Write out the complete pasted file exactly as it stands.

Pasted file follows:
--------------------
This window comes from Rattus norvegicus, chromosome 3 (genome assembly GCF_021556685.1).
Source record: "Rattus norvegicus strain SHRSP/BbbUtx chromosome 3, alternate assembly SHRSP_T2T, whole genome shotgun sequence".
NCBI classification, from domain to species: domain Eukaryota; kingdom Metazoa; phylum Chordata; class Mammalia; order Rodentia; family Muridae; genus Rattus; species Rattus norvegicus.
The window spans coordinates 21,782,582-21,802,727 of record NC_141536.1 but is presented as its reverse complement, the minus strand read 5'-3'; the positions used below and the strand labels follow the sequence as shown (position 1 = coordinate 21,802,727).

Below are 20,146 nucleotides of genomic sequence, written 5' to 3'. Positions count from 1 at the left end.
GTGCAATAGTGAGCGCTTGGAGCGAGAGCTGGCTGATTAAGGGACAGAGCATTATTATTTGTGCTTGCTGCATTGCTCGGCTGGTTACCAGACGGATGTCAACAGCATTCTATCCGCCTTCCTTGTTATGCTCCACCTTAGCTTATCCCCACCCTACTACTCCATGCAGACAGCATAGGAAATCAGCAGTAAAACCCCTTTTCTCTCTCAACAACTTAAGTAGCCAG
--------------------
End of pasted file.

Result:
This window comes from Rattus norvegicus, chromosome 3 (genome assembly GCF_021556685.1).
Source record: "Rattus norvegicus strain SHRSP/BbbUtx chromosome 3, alternate assembly SHRSP_T2T, whole genome shotgun sequence".
NCBI classification, from domain to species: domain Eukaryota; kingdom Metazoa; phylum Chordata; class Mammalia; order Rodentia; family Muridae; genus Rattus; species Rattus norvegicus.
The window spans coordinates 21,782,582-21,802,727 of record NC_141536.1 but is presented as its reverse complement, the minus strand read 5'-3'; the positions used below and the strand labels follow the sequence as shown (position 1 = coordinate 21,802,727).

Below are 20,146 nucleotides of genomic sequence, written 5' to 3'. Positions count from 1 at the left end.
GTGCAATAGTGAGCGCTTGGAGCGAGAGCTGGCTGATTAAGGGACAGAGCATTATTATTTGTGCTTGCTGCATTGCTCGGCTGGTTACCAGACGGATGTCAACAGCATTCTATCCGCCTTCCTTGTTATGCTCCACCTTAGCTTATCCCCACCCTACTACTCCATGCAGACAGCATAGGAAATCAGCAGTAAAACCCCTTTTCTCTCTCAACAACTTAAGTAGCCAG